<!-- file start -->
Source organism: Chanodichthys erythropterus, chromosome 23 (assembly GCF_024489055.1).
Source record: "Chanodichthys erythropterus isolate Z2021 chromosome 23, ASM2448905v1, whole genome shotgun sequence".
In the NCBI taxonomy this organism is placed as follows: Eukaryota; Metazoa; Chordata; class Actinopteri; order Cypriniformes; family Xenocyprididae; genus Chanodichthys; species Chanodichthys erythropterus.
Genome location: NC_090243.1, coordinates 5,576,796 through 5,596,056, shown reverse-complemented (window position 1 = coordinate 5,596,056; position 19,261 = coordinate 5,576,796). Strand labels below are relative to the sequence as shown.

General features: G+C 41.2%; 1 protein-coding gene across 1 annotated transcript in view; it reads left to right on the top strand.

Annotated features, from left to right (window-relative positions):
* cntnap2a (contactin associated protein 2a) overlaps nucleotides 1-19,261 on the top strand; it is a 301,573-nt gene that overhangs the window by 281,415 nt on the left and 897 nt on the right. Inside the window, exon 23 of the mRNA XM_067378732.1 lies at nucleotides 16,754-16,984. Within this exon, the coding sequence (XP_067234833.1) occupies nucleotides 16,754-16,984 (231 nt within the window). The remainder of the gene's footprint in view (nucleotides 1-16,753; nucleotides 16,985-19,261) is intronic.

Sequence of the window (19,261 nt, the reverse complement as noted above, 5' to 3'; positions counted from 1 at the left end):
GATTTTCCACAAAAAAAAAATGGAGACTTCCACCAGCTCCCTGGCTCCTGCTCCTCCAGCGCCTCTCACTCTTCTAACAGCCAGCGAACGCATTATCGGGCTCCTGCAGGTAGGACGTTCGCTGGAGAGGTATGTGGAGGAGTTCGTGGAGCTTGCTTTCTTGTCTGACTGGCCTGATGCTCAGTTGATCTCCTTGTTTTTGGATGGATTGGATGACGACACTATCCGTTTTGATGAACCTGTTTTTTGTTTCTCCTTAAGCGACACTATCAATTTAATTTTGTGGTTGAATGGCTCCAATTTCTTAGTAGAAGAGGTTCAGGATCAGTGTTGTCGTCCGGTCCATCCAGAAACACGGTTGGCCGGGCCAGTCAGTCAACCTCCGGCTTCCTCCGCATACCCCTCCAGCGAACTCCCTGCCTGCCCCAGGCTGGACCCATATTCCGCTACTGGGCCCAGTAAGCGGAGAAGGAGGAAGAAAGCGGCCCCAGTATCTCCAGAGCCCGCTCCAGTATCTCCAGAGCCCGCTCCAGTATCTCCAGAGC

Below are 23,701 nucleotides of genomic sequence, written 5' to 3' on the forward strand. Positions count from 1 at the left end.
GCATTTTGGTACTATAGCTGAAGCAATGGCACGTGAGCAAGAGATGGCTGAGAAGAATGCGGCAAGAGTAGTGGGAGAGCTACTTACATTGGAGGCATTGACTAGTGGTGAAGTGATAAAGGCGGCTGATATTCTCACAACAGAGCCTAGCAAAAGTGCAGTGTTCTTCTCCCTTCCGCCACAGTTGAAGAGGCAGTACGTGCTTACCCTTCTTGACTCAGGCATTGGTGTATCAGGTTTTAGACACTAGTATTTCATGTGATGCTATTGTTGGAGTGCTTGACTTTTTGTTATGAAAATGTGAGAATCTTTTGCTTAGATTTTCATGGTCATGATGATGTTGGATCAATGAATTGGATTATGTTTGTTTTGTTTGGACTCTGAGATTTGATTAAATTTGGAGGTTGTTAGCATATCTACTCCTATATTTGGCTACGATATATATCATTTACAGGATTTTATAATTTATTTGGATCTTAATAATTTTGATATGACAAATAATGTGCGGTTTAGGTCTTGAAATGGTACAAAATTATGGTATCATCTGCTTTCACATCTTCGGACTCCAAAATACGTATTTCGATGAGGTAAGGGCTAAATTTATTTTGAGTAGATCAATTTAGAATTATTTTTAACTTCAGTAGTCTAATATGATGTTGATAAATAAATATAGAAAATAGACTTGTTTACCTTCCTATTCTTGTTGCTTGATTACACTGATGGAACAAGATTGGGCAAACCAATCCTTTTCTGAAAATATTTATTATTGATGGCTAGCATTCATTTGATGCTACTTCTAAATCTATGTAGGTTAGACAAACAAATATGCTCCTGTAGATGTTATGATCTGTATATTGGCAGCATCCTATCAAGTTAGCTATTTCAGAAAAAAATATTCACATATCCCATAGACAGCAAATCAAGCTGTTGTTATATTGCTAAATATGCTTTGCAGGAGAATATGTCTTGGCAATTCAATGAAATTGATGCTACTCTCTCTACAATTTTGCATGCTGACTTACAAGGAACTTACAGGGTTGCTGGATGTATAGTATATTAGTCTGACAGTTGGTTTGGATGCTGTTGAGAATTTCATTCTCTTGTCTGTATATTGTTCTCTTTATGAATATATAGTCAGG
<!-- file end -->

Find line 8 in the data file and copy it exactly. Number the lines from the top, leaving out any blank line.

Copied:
Sequence of the window (19,261 nt, the reverse complement as noted above, 5' to 3'; positions counted from 1 at the left end):